Clearly, being constrained by a robotic adherence to either growth or value stocks forces a manager to miss out on some significant return opportunities. Yet with a more flexible approach, the manager has the ability to adjust the portfolio to better capture the opportunity that the market is offering.
There is no substitute for experience
Every golfer knows that the more you play the “tough 12th hole” at the local course, the better you will shoot. While our investment process is based on the premise that having the flexibility to not be constrained by style can lead to improved performance, experience is a critical factor needed to make the process work. Applied Equity Advisors’ Factor Timing Engine is built to examine important market factors: Quality, Value, Growth, Momentum and Risk. But we believe it is the understanding of the nature of the signals, including the strength, valuation relative to past history and factor crowding that provides us the information necessary to make a decision, much like choosing which club and strategy to use on a particularly tricky hole. Similar to comparing a seasoned professional golfer to the weekend warrior, it is the combined decades of experience in interpreting these signals that sets our team and process apart from those with less experience.
The 19th Hole
In summary, great golfers and portfolio managers need both flexibility in their approach, and experience. Like our fictional gorilla, the best golfers must be able to hit long, straight drives off the tee. But they won’t survive long on the tour if that’s their only shot. They also need to be able to navigate doglegs with a combination of draws and fades, and be able to hit the ball lower when playing into the wind. They need a flexible approach, and only become better with practice and experience.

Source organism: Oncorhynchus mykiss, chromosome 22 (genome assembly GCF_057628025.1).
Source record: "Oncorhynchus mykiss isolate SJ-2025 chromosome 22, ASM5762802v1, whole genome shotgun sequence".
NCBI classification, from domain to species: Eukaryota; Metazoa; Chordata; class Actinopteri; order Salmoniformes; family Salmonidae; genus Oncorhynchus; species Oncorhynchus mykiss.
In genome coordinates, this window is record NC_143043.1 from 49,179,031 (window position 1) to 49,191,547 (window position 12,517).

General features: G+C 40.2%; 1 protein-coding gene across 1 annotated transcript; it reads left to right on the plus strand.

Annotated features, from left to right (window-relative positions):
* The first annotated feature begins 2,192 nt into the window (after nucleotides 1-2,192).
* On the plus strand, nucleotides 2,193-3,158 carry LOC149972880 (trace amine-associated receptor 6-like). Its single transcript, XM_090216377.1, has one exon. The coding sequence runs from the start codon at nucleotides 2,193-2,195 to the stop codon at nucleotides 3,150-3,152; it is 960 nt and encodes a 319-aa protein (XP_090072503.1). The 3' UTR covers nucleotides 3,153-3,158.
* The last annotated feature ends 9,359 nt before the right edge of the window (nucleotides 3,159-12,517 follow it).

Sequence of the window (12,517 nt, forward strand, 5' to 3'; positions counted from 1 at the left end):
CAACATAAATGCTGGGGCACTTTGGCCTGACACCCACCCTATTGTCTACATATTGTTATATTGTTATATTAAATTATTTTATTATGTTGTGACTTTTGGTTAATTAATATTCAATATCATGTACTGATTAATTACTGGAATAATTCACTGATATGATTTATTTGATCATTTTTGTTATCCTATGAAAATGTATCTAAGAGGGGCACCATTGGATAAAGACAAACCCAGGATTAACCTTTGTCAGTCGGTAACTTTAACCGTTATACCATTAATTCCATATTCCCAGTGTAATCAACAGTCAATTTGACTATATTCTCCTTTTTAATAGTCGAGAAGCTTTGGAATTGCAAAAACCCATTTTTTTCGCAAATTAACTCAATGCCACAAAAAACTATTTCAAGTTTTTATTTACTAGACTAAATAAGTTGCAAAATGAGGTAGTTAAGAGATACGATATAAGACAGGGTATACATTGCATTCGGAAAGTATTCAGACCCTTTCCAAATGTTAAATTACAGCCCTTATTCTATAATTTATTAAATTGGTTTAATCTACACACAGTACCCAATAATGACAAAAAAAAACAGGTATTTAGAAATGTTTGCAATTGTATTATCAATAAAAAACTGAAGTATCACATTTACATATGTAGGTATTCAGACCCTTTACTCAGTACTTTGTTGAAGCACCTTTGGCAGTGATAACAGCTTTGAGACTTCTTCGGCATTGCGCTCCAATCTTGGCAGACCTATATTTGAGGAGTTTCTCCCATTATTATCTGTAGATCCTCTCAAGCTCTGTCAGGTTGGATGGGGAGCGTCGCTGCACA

We believe the same is true of investment managers. We believe that the best managers are the ones who are experienced and flexible enough to “hit” alpha given any range of broad market factors, and as importantly, select stocks without being constrained by a style box. We believe the end result gives investors the potential to “break par.”
Risk Considerations: There is no assurance that a portfolio will achieve its investment objective. Portfolios are subject to market risk, which is the possibility that the market values of securities owned by the portfolio will decline and may therefore be less than what you paid for them. Accordingly, you can lose money investing in this portfolio. Please be aware that this portfolio may be subject to certain additional risks. In general, equities securities’ values also fluctuate in response to activities specific to a company. Stocks of small-and medium-capitalization companies entail special risks, such as limited product lines, markets and financial resources, and greater market volatility than securities of larger, more established companies. Investments in foreign markets entail special risks such as currency, political, economic, market and liquidity risks. Illiquid securities may be more difficult to sell and value than publicly traded securities (liquidity risk). Non-diversified portfolios often invest in a more limited number of issuers. As such, changes in the financial condition or market value of a single issuer may cause greater volatility.